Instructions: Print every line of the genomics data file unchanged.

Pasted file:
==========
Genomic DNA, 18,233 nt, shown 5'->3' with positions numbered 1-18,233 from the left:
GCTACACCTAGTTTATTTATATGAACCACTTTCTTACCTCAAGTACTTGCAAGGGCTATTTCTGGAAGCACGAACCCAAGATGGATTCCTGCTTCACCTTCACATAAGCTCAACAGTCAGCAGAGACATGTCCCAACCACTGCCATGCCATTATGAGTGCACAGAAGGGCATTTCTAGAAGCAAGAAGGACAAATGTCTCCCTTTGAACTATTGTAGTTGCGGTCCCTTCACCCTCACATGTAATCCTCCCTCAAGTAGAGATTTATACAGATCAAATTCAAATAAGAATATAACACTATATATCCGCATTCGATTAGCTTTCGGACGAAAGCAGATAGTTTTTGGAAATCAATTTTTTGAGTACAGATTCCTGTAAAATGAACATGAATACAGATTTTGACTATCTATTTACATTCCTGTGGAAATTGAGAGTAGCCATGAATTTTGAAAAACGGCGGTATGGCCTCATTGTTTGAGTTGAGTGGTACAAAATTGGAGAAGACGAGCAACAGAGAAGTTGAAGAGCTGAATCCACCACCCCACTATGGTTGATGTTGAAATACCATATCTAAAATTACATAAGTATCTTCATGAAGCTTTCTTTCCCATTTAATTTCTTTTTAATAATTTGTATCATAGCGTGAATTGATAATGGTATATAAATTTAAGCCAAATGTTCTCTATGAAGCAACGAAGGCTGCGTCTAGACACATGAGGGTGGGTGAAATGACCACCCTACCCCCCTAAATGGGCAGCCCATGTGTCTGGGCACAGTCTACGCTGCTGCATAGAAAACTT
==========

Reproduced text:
Genomic DNA, 18,233 nt, shown 5'->3' with positions numbered 1-18,233 from the left:
GCTACACCTAGTTTATTTATATGAACCACTTTCTTACCTCAAGTACTTGCAAGGGCTATTTCTGGAAGCACGAACCCAAGATGGATTCCTGCTTCACCTTCACATAAGCTCAACAGTCAGCAGAGACATGTCCCAACCACTGCCATGCCATTATGAGTGCACAGAAGGGCATTTCTAGAAGCAAGAAGGACAAATGTCTCCCTTTGAACTATTGTAGTTGCGGTCCCTTCACCCTCACATGTAATCCTCCCTCAAGTAGAGATTTATACAGATCAAATTCAAATAAGAATATAACACTATATATCCGCATTCGATTAGCTTTCGGACGAAAGCAGATAGTTTTTGGAAATCAATTTTTTGAGTACAGATTCCTGTAAAATGAACATGAATACAGATTTTGACTATCTATTTACATTCCTGTGGAAATTGAGAGTAGCCATGAATTTTGAAAAACGGCGGTATGGCCTCATTGTTTGAGTTGAGTGGTACAAAATTGGAGAAGACGAGCAACAGAGAAGTTGAAGAGCTGAATCCACCACCCCACTATGGTTGATGTTGAAATACCATATCTAAAATTACATAAGTATCTTCATGAAGCTTTCTTTCCCATTTAATTTCTTTTTAATAATTTGTATCATAGCGTGAATTGATAATGGTATATAAATTTAAGCCAAATGTTCTCTATGAAGCAACGAAGGCTGCGTCTAGACACATGAGGGTGGGTGAAATGACCACCCTACCCCCCTAAATGGGCAGCCCATGTGTCTGGGCACAGTCTACGCTGCTGCATAGAAAACTT